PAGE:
The Bible as History

If there is one thing that stood out during my recent visit to England, it is a deep sense of history. In Cambridge there are banners flying that celebrate the 800 years that the university has been in operation, from 1209 to 2009! At the Tower of London, we walked on cart paths and wide walkways that have been in use for a thousand years. London itself began as a village some 2,500 years ago. I spoke in a church that was 350 years old. In contrast, the university I attended began in 1926, and the town where we now live is less than 200 years old. My church began 14 years ago. England has survived through wars, famine, plague and conquerors for over 2 millennia. It is difficult not to be overwhelmed as the pages of history jump to life in the many venues of the United Kingdom.

The history of God’s people is even more overwhelming. Since the time of Abraham, four thousand years ago, God has had a particular people for himself. The history of God’s people has spread from one man and his family living in what is now Iraq, to cover the entire planet. This history of God’s people is called redemptive history–the rich story of what is really important in life. Redemptive history not only tells captivating stories of the past, but it offers a certain hope for the future. As magnificent as the history of England is, it offers no hope for the future. It only speaks of glorious things that once were. In contrast, redemptive history speaks not only of the past, but of the hope of a future in which the earth and those of the human race who are called by God will be caught up in the great consummation of all history to be with God in Christ for the balance of eternity.

Redemptive history is not based upon myth and legend. It is based upon the plan of God revealed in the Scriptures. As impressive as the historical archives of England are, they are still the records and testimony of men. God’s historical archives, the Scriptures, are beyond question. They are the truth of God. This is eloquently stated in Daniel 2:20-22:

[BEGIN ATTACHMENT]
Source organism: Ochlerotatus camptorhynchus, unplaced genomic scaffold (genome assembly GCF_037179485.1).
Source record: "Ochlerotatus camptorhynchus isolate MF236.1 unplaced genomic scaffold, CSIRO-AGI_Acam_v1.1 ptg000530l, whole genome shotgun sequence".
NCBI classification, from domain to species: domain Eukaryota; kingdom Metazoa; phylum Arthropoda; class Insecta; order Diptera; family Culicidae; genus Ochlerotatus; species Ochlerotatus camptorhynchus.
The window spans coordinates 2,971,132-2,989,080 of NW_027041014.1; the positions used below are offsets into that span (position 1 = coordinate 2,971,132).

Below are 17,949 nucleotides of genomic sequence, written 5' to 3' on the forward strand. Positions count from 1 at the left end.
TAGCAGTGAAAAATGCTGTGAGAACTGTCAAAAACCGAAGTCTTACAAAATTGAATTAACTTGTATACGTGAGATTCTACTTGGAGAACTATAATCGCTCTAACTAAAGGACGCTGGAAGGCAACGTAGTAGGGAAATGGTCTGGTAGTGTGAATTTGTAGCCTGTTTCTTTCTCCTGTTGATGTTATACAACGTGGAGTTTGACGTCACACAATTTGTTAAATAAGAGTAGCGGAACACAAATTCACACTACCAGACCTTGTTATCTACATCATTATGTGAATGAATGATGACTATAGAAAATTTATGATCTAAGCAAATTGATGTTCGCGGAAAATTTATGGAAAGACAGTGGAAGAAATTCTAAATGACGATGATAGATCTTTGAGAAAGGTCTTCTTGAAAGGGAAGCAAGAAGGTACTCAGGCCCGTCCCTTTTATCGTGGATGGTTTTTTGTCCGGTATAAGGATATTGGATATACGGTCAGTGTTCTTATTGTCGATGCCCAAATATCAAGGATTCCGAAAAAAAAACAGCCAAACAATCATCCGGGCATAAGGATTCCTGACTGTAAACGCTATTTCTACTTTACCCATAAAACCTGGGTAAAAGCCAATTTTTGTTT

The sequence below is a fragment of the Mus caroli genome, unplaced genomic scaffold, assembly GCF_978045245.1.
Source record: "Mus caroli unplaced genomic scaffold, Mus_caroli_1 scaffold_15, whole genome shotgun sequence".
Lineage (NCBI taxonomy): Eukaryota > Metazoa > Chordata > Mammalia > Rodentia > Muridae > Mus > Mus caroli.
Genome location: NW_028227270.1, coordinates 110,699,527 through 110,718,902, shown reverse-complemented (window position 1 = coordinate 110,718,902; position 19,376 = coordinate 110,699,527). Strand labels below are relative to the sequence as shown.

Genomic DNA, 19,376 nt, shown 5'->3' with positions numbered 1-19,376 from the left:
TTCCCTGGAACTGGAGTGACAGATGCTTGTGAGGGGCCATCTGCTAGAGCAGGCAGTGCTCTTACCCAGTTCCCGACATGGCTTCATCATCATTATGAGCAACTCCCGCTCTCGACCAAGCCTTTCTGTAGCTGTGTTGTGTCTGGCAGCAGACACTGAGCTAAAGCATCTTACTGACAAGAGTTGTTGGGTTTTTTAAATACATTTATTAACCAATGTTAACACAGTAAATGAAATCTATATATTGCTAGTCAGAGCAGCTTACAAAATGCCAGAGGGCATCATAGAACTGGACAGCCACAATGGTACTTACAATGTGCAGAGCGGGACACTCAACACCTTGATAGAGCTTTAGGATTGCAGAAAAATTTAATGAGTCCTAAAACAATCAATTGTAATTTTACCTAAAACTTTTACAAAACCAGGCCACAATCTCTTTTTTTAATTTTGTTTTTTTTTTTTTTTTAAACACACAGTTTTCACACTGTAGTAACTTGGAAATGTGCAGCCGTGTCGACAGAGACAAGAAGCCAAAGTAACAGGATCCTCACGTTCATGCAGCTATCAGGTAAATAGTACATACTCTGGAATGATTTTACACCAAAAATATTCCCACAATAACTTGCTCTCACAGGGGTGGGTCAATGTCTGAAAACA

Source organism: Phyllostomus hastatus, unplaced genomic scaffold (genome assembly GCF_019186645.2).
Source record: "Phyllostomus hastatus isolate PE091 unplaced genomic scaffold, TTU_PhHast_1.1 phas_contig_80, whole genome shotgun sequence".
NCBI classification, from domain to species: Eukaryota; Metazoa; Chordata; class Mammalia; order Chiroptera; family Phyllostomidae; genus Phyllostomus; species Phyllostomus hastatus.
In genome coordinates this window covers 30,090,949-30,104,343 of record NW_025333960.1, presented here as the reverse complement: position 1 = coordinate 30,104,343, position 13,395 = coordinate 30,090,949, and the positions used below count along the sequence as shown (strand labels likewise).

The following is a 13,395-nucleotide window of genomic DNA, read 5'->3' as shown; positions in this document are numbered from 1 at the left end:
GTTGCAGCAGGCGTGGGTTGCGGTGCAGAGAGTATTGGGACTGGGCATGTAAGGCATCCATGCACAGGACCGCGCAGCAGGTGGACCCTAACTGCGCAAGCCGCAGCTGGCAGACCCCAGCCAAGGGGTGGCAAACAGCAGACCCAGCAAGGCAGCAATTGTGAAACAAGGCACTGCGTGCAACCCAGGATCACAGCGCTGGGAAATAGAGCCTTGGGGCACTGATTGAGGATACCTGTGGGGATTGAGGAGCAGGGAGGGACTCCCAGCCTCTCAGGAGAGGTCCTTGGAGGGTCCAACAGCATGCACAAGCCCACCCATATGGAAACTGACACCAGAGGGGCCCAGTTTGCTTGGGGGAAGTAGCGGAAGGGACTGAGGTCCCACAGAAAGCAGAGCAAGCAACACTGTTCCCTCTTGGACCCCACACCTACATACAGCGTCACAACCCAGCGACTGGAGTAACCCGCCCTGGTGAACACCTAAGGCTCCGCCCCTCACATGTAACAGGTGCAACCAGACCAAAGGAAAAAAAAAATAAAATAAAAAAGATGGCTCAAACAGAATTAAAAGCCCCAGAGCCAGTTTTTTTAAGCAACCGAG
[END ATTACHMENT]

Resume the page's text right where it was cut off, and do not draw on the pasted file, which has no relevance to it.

Then Daniel praised the God of heaven and said:
“Praise be to the name of God for ever and ever;
wisdom and power are his.

He changes times and seasons;
he sets up kings and deposes them.
He gives wisdom to the wise
and knowledge to the discerning.

He reveals deep and hidden things;
he knows what lies in darkness,
and light dwells with him. NIV

God is the author of all history and, in particular, redemptive history. As Daniel indicates, it is the story of redemptive history that gives context and meaning to all other history. Apart from understanding the role of redemptive history, all other history is just a collection of records of the past that leave man wondering with uncertainty how future history will unfold. Redemptive history speaks of a future where God will be glorified and his people called home to the wonder of the life that is yet to come.

This story of redemptive history begins in Genesis. The stories told there are the stuff of reality and bring hope to you and your children. What happened in Genesis impacts life today. Indeed, life today without the truths of redemptive history told in Genesis would be utter chaos. Read the pages of God’s history with your children. Read them with awe and wonder. Read them with a hope that man’s retelling of his past can never give. British history is powerful and moving, but unless it is set in the context of redemptive history, it will lead only to despair. Praise God that he is at work in redemptive history.

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